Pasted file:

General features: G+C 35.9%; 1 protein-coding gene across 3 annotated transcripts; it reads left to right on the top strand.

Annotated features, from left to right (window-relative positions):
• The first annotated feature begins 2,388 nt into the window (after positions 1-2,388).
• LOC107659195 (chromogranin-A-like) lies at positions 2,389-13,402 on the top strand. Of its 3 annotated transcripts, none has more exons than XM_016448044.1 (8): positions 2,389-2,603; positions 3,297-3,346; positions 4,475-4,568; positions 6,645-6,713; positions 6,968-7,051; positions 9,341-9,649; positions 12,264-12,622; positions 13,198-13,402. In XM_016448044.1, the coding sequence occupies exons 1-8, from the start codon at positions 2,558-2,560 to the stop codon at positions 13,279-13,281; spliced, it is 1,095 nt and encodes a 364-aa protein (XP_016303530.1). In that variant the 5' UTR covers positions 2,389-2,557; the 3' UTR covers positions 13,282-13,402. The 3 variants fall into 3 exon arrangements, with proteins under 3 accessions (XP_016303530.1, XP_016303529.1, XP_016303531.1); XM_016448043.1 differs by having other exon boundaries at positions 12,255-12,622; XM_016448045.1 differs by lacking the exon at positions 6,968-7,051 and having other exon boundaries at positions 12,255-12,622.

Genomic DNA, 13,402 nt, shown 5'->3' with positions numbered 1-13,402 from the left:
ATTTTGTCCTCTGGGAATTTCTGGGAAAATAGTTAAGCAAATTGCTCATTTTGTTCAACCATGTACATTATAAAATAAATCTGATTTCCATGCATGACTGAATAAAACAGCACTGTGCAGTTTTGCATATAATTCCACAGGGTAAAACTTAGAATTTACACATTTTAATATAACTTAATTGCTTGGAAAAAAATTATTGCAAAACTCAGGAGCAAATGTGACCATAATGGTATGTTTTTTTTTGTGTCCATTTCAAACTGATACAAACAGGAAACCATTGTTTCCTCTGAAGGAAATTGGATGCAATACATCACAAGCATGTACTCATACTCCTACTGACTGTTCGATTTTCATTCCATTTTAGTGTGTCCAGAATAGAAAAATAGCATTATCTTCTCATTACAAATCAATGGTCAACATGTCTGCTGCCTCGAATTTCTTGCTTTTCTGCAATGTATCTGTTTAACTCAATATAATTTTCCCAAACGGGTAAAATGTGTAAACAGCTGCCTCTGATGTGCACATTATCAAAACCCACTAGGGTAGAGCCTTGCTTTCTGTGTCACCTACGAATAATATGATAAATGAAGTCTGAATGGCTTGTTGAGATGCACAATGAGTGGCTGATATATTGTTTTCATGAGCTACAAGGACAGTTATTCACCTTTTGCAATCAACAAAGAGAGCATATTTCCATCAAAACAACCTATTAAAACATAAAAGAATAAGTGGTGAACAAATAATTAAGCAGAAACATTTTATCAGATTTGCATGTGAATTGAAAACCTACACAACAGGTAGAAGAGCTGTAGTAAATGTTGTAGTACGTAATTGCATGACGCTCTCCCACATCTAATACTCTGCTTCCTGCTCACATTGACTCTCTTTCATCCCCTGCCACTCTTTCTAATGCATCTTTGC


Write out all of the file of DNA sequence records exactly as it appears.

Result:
General features: G+C 35.9%; 1 protein-coding gene across 3 annotated transcripts; it reads left to right on the top strand.

Annotated features, from left to right (window-relative positions):
• The first annotated feature begins 2,388 nt into the window (after positions 1-2,388).
• LOC107659195 (chromogranin-A-like) lies at positions 2,389-13,402 on the top strand. Of its 3 annotated transcripts, none has more exons than XM_016448044.1 (8): positions 2,389-2,603; positions 3,297-3,346; positions 4,475-4,568; positions 6,645-6,713; positions 6,968-7,051; positions 9,341-9,649; positions 12,264-12,622; positions 13,198-13,402. In XM_016448044.1, the coding sequence occupies exons 1-8, from the start codon at positions 2,558-2,560 to the stop codon at positions 13,279-13,281; spliced, it is 1,095 nt and encodes a 364-aa protein (XP_016303530.1). In that variant the 5' UTR covers positions 2,389-2,557; the 3' UTR covers positions 13,282-13,402. The 3 variants fall into 3 exon arrangements, with proteins under 3 accessions (XP_016303530.1, XP_016303529.1, XP_016303531.1); XM_016448043.1 differs by having other exon boundaries at positions 12,255-12,622; XM_016448045.1 differs by lacking the exon at positions 6,968-7,051 and having other exon boundaries at positions 12,255-12,622.

Genomic DNA, 13,402 nt, shown 5'->3' with positions numbered 1-13,402 from the left:
ATTTTGTCCTCTGGGAATTTCTGGGAAAATAGTTAAGCAAATTGCTCATTTTGTTCAACCATGTACATTATAAAATAAATCTGATTTCCATGCATGACTGAATAAAACAGCACTGTGCAGTTTTGCATATAATTCCACAGGGTAAAACTTAGAATTTACACATTTTAATATAACTTAATTGCTTGGAAAAAAATTATTGCAAAACTCAGGAGCAAATGTGACCATAATGGTATGTTTTTTTTTGTGTCCATTTCAAACTGATACAAACAGGAAACCATTGTTTCCTCTGAAGGAAATTGGATGCAATACATCACAAGCATGTACTCATACTCCTACTGACTGTTCGATTTTCATTCCATTTTAGTGTGTCCAGAATAGAAAAATAGCATTATCTTCTCATTACAAATCAATGGTCAACATGTCTGCTGCCTCGAATTTCTTGCTTTTCTGCAATGTATCTGTTTAACTCAATATAATTTTCCCAAACGGGTAAAATGTGTAAACAGCTGCCTCTGATGTGCACATTATCAAAACCCACTAGGGTAGAGCCTTGCTTTCTGTGTCACCTACGAATAATATGATAAATGAAGTCTGAATGGCTTGTTGAGATGCACAATGAGTGGCTGATATATTGTTTTCATGAGCTACAAGGACAGTTATTCACCTTTTGCAATCAACAAAGAGAGCATATTTCCATCAAAACAACCTATTAAAACATAAAAGAATAAGTGGTGAACAAATAATTAAGCAGAAACATTTTATCAGATTTGCATGTGAATTGAAAACCTACACAACAGGTAGAAGAGCTGTAGTAAATGTTGTAGTACGTAATTGCATGACGCTCTCCCACATCTAATACTCTGCTTCCTGCTCACATTGACTCTCTTTCATCCCCTGCCACTCTTTCTAATGCATCTTTGC